In the last few months, I have been toying with the idea of remodeling my house to add some additional square footage. After doing some research, I am now considering adding an Accessory Dwelling Unit (ADU) – also referred to as an in-law unit or granny flat. New state rules went into effect in January 2017 making it easier for CA homeowners to add ADUs to their properties in order to address the housing shortage. Below is a summary of things to know about ADUs from a recent article I read by Curbed LA:
- If you have the space, you can build an ADU. It has to be at least 10 ft. from the main house & 5 ft. from any property lines. And you do not need to provide parking if your property is located within a half mile of a major public transit stop.
- ADUs can be established in existing structures (including pool houses or underused garages) or a portion of the existing property can be converted to an ADU, as long as it has its own entrance, kitchen, & bathroom.Before you start building, you will need to show project plans to your local dept. of building and safety, and once it is completed, a certificate of occupancy must be obtained before anyone can move in. City Lab UCLA developed a 20-page guidebook on Building an ADU in the City of LA, which includes the updated state regulations. To avoid some of the headache of building your own ADU, prefabricated units could be a solution. Local companies include Cover and PLÚS HÚS.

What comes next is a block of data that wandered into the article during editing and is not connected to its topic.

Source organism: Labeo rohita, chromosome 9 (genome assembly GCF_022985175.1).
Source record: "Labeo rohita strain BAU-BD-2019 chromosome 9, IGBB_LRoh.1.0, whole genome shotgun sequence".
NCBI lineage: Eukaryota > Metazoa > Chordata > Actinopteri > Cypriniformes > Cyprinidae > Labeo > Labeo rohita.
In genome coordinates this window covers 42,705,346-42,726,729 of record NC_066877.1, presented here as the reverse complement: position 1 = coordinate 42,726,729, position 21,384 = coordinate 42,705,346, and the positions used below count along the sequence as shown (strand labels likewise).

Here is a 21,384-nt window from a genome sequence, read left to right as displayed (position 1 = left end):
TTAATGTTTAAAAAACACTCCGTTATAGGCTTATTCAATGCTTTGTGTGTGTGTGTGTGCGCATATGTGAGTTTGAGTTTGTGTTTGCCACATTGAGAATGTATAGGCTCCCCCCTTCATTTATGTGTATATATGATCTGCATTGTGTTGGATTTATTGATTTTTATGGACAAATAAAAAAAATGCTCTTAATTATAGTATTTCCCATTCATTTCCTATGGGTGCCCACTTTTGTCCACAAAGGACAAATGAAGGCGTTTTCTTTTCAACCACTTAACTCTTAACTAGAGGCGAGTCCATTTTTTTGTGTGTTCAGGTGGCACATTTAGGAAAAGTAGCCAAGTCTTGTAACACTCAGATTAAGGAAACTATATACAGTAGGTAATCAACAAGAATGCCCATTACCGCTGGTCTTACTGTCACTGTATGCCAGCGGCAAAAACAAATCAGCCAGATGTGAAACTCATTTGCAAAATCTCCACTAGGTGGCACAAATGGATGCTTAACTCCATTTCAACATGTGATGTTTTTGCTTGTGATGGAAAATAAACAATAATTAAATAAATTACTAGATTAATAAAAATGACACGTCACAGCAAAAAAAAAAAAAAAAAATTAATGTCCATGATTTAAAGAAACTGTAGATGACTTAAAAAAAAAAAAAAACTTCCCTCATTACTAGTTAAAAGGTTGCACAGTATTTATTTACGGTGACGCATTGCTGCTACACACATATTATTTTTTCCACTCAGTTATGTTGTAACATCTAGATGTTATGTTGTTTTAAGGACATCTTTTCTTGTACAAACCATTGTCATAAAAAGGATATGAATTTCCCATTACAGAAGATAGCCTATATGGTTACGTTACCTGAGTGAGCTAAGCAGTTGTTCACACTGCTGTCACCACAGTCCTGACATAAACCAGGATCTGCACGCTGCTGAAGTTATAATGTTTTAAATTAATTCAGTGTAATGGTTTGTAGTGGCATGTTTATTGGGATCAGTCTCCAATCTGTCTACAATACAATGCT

- ADUs cannot be larger than 1,200 sq. ft. If attached to the main house, the limit is 1,200 sq. ft. or half the size of the existing residence – whichever is smaller.
- RVs cannot be permitted as an ADU, however, the city of LA is working on a potential new ADU standard to include RVs as a new category.
- If you plan to live in the ADU and rent out your house, keep in mind that b/c an ADU adds a unit to your property, the single-family categorization no longer applies, which triggers rent control on the main residence (if it was constructed before 1978).
Some of the rules (like the size, distance to property lines, and the ability to list it on Airbnb) could vary from city to city (Santa Monica, Glendale, Pasadena, and Long Beach have city-specific guidelines that have already been approved), so be sure to check with your city before starting to build an ADU. If you are just looking to add extra room, you may not need all the required permits to build an ADU. But if you’re going to go through the trouble of adding a structure, it might be worth it to get the necessary permits. You never know what could happen in the future…it could be used as a potential source of rental income, or you could win points with your spouse when you can provide a place for your in-laws to live.